Alabama lawmakers weigh strict 'fetal heartbeat' abortion ban

BIRMINGHAM, Alabama Tue Mar 4, 2014 9:23pm EST

Related Topics

BIRMINGHAM, Alabama (Reuters) - Alabama lawmakers on Tuesday approved a bill that would ban abortions after a fetal heartbeat is heard, which will almost guarantee a legal challenge from opponents.

The measure passed by a vote of 73-29, according to State Rep. Paul Lee, a Republican, who spoke to Reuters from the House floor. The bill, along with three other abortion restriction bills, now goes to the Senate.

No other state has such a law in effect. Efforts by legislators in North Dakota and Arkansas to prohibit abortions after the detection of a heartbeat have been blocked by courts while lawsuits are pending.

The sponsor of the Alabama measure, Republican state Representative Mary Sue McClurkin, said it was needed to protect the lives of unborn children.

"If your heart is beating, that means you are alive," she said during a recent committee hearing.

Critics of the legislation say a fetal heartbeat can be detected as early as five or six weeks into a pregnancy, which is before many women even realize they are pregnant.

The proposed abortion restriction is "blatantly" unconstitutional, said Jennifer Dalven, director of the American Civil Liberties Union's Reproductive Freedom Project.

"It would be the most extreme law by far in the country," Dalven said in an interview.

Alabama lawmakers on Tuesday also voted to lengthen the current waiting period before an abortion can be performed to 48 hours from 24 hours.

The House also passed a bill that calls for at least a 48-hour wait for a woman who learns her fetus has a lethal condition and will not survive outside of the womb. Under the proposal, she would be required to learn about perinatal hospice options.

She would have to sign a waiver testifying that she opted for the abortion over hospice care.

"This is a cruel bill," said Nikema Williams, vice president of public policy for Planned Parenthood Southeast. She said there are no such perinatal hospice services in Alabama.

The fourth measure would add new requirements for pregnant minors seeking an abortion. In instances where a young woman seeks permission from a judge instead of a parent, the bill would allow parents to participate in the proceedings, even in cases where there may have been parental abuse, Dalven said.

The proposals follow a law passed in Alabama last year that requires abortion clinics to meet surgical center standards by March 24, a move that critics say threatens to shutter three of Alabama's five remaining abortion clinics.

(Reporting by Verna Gates and Melinda Dickinson; Additional reporting and writing by Colleen Jenkins; Editing by Tom Brown, Mary Wisniewski and Ken Wills)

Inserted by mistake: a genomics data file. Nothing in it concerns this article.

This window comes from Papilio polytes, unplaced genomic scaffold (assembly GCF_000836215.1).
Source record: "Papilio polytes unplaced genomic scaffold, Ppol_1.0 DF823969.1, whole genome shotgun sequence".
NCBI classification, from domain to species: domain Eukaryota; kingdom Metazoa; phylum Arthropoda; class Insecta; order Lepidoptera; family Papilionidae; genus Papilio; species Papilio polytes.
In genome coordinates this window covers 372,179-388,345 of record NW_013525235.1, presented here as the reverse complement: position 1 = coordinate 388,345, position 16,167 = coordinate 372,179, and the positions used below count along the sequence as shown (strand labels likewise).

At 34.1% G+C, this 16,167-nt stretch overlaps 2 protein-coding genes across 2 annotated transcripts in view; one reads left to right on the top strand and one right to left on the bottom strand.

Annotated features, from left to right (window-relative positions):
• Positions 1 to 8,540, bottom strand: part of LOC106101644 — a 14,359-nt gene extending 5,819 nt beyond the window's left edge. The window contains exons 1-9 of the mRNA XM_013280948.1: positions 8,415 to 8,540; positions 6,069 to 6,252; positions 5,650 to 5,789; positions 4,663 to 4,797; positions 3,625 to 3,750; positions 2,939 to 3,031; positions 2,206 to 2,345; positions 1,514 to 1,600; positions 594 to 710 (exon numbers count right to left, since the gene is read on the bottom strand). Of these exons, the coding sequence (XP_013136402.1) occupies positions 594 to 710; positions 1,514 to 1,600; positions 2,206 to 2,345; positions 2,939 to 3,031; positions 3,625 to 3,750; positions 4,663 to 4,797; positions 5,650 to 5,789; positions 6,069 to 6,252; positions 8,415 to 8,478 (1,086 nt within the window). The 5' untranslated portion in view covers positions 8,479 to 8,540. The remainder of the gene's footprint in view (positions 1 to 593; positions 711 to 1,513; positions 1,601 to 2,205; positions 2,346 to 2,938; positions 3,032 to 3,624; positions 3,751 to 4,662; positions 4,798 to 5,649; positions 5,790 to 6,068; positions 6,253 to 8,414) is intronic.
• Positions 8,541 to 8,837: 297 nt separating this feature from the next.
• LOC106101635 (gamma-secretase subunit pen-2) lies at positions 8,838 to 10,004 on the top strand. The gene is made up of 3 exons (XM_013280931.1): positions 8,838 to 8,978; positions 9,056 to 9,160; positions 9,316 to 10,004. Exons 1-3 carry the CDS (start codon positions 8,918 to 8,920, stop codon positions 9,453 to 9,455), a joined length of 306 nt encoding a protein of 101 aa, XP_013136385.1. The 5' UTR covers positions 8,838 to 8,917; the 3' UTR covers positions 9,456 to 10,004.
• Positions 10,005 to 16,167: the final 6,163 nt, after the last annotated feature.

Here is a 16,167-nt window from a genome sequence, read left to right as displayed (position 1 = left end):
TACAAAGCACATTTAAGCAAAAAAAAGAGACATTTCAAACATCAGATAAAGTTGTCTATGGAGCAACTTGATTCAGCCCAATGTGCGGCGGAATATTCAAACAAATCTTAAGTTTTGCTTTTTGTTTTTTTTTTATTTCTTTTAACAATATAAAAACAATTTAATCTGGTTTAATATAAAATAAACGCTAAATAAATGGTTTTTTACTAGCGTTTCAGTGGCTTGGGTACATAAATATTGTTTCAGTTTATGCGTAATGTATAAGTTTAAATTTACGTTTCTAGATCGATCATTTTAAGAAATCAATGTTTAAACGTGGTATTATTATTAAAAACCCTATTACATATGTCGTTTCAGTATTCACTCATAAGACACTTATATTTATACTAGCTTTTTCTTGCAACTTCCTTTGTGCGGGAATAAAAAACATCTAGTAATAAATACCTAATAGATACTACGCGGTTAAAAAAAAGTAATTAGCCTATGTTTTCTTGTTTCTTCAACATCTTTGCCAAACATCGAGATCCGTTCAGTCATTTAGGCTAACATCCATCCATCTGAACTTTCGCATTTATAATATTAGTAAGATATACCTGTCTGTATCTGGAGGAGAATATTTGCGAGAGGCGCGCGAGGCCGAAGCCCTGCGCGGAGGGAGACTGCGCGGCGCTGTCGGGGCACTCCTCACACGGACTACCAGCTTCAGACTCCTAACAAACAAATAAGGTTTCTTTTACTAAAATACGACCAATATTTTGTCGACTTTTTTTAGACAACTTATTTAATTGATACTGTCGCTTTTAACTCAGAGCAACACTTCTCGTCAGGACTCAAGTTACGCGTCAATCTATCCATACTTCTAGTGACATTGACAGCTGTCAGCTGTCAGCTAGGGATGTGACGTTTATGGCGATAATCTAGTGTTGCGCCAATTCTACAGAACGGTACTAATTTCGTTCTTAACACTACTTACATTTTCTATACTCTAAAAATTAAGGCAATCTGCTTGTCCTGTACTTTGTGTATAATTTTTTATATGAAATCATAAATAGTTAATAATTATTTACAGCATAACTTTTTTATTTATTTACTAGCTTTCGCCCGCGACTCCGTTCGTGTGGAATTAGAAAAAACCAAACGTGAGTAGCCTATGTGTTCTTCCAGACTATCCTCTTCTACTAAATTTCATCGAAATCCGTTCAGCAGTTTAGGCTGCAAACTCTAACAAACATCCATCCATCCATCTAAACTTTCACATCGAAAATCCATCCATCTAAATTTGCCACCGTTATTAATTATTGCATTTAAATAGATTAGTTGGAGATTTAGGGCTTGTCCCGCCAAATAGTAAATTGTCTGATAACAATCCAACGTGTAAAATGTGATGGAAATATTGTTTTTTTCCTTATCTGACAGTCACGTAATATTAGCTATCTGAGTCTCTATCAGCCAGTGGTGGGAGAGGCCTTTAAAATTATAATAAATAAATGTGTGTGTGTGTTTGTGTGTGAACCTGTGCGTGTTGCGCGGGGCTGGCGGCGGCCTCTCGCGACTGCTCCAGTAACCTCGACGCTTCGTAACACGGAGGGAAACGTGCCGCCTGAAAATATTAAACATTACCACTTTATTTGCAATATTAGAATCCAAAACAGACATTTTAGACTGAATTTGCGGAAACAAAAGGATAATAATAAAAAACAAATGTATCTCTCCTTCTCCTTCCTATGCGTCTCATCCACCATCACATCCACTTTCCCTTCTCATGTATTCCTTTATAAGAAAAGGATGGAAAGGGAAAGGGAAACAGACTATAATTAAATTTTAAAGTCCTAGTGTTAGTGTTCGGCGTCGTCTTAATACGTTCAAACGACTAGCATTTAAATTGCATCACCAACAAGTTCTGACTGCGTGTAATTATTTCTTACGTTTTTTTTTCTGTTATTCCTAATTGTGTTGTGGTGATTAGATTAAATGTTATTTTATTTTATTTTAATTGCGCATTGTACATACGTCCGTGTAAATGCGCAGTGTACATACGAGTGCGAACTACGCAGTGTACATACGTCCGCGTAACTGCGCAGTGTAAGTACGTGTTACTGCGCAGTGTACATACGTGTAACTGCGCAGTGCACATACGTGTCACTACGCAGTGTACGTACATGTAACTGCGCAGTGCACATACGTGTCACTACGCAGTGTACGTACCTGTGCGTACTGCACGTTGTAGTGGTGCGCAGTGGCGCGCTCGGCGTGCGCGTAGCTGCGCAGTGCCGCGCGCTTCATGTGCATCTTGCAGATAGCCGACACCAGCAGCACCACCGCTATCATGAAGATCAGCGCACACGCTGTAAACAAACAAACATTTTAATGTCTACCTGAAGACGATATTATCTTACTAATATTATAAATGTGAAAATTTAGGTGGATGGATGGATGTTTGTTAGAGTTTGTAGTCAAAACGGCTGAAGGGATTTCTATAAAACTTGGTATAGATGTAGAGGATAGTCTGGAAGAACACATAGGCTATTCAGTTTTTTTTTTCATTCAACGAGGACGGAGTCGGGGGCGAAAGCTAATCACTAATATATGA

FILED UNDER:
We welcome comments that advance the story through relevant opinion, anecdotes, links and data. If you see a comment that you believe is irrelevant or inappropriate, you can flag it to our editors by using the report abuse links. Views expressed in the comments do not represent those of Reuters. For more information on our comment policy, see http://blogs.reuters.com/fulldisclosure/2010/09/27/toward-a-more-thoughtful-conversation-on-stories/
Comments (3)
Bakhtin wrote:
This is a decision that should be made by the woman and her doctor. Not something forced onto her by interfering big-government Republicans. It is a personal choice and the state should have no place in it.

Mar 05, 2014 1:25am EST  --  Report as abuse
AmeliaHR wrote:
This may be a step in the right direction. I hope that other states will follow. I’ve had an abortion and I really wish that I had not. Also, along with this ban, I really hope that young women have access to counseling and education that will deter them from getting pregnant when they’re not yet ready to be a mother. I definitely agree with this ban. Abortion is wrong. Maybe more should be done to teach woman about the importance of preventing an unwanted pregnancy.

Mar 05, 2014 2:52pm EST  --  Report as abuse
dexter2001 wrote:
Choosing to have sex, like choosing to speed in your car IS your choice. We all know the potential consequences for each action may be you get pregnant or get a speeding ticket respectively. I choose to not want a speeding ticket, so can I just abort/murder the cop to make the ticket go away? A silly argument right…..just like, I will kill an innocent unborn baby because I don’t want to be pregnant. If you don’t want a ticket….don’t speed, but if you do speed know the consequences.

How sick in the head does a person have to be to murder their own son or daughter when there is a 10 year waiting list to adopt a healthy white baby.

Mar 08, 2014 8:18pm EST  --  Report as abuse
This discussion is now closed. We welcome comments on our articles for a limited period after their publication.